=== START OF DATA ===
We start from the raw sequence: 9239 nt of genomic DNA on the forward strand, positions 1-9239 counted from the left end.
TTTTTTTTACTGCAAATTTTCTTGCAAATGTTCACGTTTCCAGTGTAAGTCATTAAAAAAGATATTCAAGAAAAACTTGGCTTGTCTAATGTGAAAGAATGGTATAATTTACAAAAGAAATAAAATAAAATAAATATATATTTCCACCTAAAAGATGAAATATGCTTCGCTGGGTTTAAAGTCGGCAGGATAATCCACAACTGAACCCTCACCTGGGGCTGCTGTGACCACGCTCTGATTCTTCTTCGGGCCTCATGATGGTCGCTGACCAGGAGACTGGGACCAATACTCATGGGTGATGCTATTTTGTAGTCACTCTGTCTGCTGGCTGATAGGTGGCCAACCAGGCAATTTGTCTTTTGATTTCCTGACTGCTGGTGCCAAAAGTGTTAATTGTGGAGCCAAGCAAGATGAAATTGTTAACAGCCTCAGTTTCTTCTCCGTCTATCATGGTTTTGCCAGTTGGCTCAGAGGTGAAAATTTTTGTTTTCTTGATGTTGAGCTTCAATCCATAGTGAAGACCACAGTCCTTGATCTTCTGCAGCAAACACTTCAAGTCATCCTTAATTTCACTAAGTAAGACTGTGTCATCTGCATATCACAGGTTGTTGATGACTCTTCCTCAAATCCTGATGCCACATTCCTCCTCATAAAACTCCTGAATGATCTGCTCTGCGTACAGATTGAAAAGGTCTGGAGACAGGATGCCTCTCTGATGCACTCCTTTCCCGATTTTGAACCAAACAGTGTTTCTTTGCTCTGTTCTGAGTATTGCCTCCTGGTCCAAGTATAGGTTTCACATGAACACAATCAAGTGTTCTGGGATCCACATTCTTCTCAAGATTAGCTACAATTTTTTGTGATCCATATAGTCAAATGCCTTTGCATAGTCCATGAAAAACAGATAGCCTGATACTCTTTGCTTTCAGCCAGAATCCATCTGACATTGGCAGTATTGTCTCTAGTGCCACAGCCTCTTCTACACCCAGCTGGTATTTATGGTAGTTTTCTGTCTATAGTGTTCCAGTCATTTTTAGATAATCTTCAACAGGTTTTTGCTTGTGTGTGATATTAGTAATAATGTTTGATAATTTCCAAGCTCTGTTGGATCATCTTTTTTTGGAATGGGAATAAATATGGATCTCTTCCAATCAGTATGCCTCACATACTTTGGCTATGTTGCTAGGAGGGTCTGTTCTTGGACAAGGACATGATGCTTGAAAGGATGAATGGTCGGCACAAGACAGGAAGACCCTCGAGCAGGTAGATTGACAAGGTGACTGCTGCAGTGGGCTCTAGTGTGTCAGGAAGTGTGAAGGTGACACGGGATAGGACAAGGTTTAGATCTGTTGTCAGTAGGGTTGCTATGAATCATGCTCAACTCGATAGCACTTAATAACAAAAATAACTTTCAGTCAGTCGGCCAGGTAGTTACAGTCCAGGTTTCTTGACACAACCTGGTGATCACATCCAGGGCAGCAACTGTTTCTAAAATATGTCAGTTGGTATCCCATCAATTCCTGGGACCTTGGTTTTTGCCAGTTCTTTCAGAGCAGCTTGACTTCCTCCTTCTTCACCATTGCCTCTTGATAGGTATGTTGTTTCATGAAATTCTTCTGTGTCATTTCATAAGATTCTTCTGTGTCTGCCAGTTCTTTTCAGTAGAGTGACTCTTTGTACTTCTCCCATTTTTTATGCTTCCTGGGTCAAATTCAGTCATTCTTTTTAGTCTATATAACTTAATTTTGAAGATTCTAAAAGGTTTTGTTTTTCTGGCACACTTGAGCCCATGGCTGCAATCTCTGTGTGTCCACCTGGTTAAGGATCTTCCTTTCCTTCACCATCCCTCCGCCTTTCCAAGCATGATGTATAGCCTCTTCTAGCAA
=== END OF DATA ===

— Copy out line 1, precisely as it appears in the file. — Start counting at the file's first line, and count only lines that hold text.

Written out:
We start from the raw sequence: 9239 nt of genomic DNA on the forward strand, positions 1-9239 counted from the left end.